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How do I choose between university rankings and subject rankings?
Gayathri Gopakumar

Meet Gayathri - a Content Editor at Hotcourses India- an IDP company. A once-international student herself- she loves to research & give insights into the world of global education through her writing. When she isn’t working, you'll find her playing, travelling or binge-watching just about anything.

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07 Jul 2019 53 Book icon 4 mins Share

How do I choose between university rankings and subject rankings?

This article tells you how to pick between university rankings and subject rankings. A must-read for those in dilemma!

07 Jul 2019 53 Book icon 4 mins Share
How do I choose between university rankings and subject rankings?

Hey, you! Did you know that that about two in ten students (19.6%) opined that rankings played a crucial role in deciding which country they wanted to study? (According to QS International Student Survey 2017) –Yes, but what kind of ranking – subject ranking or university rankings?

As someone who’s done postgraduation in a UK university, I can so relate to this dilemma you’re having right now – having to choose between university rankings and subject ranking.

This question often made me doubt my choice of university even – so trust me when I say that how you answer this question is so important that it determines which university you’ll study abroad. So, without much ado, let’s plunge straight into how you should select a ranking!

There’s no simple way to answer this question. It’s no black and white, it’s a grey area that has to be answered after analysing multiple criteria. Here are the few criteria you need to consider – which’ll lead to you an answer.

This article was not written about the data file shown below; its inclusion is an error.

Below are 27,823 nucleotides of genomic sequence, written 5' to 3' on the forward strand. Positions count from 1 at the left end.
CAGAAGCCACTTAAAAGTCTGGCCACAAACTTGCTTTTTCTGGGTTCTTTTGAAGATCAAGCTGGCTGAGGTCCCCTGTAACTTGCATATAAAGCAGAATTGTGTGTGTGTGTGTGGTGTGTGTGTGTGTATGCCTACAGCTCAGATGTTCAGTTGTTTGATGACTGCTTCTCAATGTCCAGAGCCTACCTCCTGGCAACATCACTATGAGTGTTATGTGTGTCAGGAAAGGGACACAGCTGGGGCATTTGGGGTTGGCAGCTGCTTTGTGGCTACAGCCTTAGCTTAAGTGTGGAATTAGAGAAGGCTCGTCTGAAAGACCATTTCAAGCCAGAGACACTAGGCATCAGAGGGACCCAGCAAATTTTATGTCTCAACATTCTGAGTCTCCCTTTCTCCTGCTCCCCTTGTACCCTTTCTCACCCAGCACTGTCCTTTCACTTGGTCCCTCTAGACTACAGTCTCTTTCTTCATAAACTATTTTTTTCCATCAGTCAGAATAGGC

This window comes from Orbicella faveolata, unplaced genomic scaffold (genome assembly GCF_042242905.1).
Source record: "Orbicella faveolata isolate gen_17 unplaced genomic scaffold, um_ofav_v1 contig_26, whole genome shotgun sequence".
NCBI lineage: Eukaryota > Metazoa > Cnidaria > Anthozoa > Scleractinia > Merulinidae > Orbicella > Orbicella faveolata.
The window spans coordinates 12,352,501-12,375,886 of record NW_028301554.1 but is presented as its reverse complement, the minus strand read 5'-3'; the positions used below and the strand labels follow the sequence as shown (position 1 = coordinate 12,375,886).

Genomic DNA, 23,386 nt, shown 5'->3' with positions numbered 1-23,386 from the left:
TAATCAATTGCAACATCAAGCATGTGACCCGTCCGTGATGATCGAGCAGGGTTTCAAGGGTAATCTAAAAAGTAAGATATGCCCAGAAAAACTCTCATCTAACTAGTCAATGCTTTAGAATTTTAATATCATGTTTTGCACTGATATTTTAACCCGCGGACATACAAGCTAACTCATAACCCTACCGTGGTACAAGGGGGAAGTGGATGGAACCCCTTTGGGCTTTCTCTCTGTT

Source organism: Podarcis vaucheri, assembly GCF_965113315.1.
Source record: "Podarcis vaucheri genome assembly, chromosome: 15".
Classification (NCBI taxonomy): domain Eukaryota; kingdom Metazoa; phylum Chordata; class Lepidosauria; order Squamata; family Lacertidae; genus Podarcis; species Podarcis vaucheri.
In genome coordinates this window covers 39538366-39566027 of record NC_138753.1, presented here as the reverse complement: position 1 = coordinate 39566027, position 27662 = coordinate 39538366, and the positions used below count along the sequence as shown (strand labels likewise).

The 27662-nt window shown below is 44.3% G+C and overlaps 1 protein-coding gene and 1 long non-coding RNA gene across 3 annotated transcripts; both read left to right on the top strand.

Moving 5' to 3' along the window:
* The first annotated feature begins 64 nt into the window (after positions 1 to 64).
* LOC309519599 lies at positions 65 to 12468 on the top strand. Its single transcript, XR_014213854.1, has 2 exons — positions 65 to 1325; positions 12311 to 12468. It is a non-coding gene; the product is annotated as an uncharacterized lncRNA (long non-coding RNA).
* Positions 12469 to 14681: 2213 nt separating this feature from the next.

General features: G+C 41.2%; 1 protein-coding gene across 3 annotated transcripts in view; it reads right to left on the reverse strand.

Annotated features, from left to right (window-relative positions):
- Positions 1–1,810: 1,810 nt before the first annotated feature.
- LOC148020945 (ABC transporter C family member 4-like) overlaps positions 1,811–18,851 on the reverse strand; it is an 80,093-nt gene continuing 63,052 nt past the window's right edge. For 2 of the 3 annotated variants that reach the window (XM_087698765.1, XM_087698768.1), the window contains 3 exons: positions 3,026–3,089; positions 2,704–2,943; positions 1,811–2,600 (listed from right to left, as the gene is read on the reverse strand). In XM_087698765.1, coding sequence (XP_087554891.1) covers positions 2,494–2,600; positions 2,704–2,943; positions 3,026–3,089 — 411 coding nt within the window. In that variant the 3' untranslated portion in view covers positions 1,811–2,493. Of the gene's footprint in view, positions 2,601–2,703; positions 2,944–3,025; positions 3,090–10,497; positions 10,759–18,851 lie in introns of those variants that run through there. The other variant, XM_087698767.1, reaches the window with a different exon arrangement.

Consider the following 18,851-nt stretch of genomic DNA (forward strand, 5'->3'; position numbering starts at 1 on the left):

Subject of specialisation

Before deciding on what rankings to go by – ask yourself how specifically career minded are you? Are you going to specialise and stick to one particular subject or do you see yourself being flexible with your career options?

If you have a very particular subject-specific career in mind, then naturally subject rankings should take precedence over the overall university rankings.

So, if you’d like to take up engineering and you’re specific about specialising in the field, then you must look at the universities that offer expert teaching quality and facilities for engineering. Take for example, the University of Sydney. It ranks 59th in the World University Rankings 2019. But for the subject of engineering, it ranks 93rd in the world. On the other hand, University of Glasgow ranks 93rd in the World University Rankings 2019, but is placed 126th in the world for business and economics.   

The best way to go about in this regard is choosing universities that fare well in the subject rankings. This also applies to those who select rare technical subjects like petroleum – it matters how the university teaches petroleum-related subjects than how the university performs in overall factors.

Country matters

Choosing rankings depends on which country you want to study and work (post study). While world rankings might apply to some countries, many countries have several rankings of their own which the companies there consider.

Let’s take the US for example. The US has several ranking systems of its own such as US News and World Report – which ranks the many academic institutions and universities within the US based on subjects, employability, etc. So, the world university rankings hold a trivial value among recruiters and universities in the US. Now if you want to work in the US after graduation, you should be choosing universities that rank well in the US rankings.

Level of education

One of the other important criteria that determines your choice between the university rankings and subject rankings is your level of education. Are you going to study an undergraduate programme or a postgraduate programme?